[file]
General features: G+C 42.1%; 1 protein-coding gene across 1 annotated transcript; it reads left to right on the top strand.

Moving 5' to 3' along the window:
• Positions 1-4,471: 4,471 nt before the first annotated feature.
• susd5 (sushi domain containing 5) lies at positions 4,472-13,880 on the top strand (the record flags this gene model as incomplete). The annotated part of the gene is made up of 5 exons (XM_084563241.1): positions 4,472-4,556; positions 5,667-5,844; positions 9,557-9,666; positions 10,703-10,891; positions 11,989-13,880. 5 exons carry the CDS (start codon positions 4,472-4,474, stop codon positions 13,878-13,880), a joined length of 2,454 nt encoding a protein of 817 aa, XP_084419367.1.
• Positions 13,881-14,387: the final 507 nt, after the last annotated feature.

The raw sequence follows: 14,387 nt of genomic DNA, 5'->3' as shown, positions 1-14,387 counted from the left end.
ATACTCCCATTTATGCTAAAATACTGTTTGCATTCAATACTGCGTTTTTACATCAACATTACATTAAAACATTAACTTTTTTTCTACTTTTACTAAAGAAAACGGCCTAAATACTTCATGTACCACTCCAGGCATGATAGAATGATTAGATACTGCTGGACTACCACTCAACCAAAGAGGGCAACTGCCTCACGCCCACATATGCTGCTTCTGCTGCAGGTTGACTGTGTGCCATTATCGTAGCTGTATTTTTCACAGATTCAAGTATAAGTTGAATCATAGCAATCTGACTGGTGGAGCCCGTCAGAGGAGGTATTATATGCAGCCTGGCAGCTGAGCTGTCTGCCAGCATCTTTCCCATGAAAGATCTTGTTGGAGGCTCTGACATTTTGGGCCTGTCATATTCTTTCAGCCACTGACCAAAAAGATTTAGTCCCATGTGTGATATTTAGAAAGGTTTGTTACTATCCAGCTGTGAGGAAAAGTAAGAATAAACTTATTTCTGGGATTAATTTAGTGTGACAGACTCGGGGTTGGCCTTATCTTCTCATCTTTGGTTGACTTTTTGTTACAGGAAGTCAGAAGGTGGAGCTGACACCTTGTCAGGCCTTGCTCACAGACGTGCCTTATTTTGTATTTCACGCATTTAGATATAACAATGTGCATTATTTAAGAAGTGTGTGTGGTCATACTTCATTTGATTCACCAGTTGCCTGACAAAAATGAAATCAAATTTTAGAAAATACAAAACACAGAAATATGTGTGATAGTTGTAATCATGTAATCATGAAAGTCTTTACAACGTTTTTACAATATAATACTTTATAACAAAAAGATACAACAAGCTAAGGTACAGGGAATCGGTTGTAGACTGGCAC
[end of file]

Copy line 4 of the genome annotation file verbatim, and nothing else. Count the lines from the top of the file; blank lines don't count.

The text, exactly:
• susd5 (sushi domain containing 5) lies at positions 4,472-13,880 on the top strand (the record flags this gene model as incomplete). The annotated part of the gene is made up of 5 exons (XM_084563241.1): positions 4,472-4,556; positions 5,667-5,844; positions 9,557-9,666; positions 10,703-10,891; positions 11,989-13,880. 5 exons carry the CDS (start codon positions 4,472-4,474, stop codon positions 13,878-13,880), a joined length of 2,454 nt encoding a protein of 817 aa, XP_084419367.1.